Construction spending rose 0.3% in March and was revised up for the month of February. Gains in the private sector more than offset losses in the public sector. The drop in spending by the federal government was particularly large and underscores the lack of foresight that goes into the budget; infrastructure investments pay off with greater productivity growth down the road, while damages to our public infrastructure are costing us dearly on that front.
Private sector gains were fairly broad-based. The real story, however, is in year-over-year measurements, which reveal shifts in both consumer spending and employment. Construction in the lodging and amusement and recreation sectors is up close to 30% from a year ago. Those gains are being driven by a pickup in construction at amusement parks, which is more than 80% higher than a year ago, and sports facilities, more than 60% higher from a year ago. That reflects the increase in discretionary travel that we have seen since prices at the gas pump fell in 2014. Construction of offices is up nearly 25%; the exception is offices for financial services, which are down. Employment in the commercial banking industry is down fairly sharply since the onset of the crisis and not expected to rebound with commercial banking going through a structural shift; add to that, online banking and it’s hard to generate jobs.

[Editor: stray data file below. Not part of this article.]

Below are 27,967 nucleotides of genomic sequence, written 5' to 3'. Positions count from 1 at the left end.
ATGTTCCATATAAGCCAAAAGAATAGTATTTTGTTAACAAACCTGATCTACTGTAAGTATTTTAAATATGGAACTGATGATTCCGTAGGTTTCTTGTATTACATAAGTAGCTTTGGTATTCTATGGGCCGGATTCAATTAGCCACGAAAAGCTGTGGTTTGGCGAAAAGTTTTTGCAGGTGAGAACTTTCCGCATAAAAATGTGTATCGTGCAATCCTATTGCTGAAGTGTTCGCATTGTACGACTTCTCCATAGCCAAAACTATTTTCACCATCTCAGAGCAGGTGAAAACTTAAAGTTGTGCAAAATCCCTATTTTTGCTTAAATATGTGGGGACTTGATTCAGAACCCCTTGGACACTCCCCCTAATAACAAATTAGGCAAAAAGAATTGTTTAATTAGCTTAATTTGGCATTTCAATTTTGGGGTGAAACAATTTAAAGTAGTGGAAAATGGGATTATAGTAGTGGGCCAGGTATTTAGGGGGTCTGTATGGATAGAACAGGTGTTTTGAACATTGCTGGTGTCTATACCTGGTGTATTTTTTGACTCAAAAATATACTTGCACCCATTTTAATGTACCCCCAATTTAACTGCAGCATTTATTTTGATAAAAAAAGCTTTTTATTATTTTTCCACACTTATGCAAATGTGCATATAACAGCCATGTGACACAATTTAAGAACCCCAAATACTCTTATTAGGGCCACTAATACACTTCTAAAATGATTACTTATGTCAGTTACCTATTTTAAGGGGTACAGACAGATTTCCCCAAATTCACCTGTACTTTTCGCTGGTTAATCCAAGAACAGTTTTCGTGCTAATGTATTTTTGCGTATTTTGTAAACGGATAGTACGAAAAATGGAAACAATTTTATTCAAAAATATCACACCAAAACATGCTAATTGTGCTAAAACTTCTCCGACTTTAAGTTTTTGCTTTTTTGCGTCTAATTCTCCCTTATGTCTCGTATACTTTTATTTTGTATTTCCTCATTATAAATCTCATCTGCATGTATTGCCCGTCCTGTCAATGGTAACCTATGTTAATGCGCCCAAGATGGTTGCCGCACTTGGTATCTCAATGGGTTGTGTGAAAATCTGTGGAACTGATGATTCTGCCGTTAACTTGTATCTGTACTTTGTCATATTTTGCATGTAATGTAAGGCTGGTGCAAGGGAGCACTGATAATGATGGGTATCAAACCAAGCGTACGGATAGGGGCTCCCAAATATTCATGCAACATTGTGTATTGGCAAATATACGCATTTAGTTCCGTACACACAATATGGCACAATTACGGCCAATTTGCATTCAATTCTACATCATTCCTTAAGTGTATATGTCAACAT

Residential construction is also on a upswing. Gains are still being driven, however, by the apartment market. Land costs for builders in the single-family home market are now a major constraint on supply and construction in the pipeline. Dormitories are also being built to accommodate the flood of millennials now entering college.
The weak spot is construction in the manufacturing sector, which has been hit by the the bust in the shale industry and the strong dollar. The one exception is the auto sector, which remains a bright spot.
Separately, the Institute for Supply Management (ISM) manufacturing survey came in at 50.8% for April, the second reading above 50 in as many months. New orders and production remained buoyant, while inventories and employment continued to contract. Coupled with a rash of regional manufacturing surveys released last week, this one suggests that the manufacturing sector is close to a bottom. That is about as optimistic as it gets for manufacturing these days.
Bottom Line: The construction data reveal some glimmers of hope for the private sector, but show little sign of help for our crumbling infrastructure. That should help a bit on the upside for what was a miserable first quarter GDP report.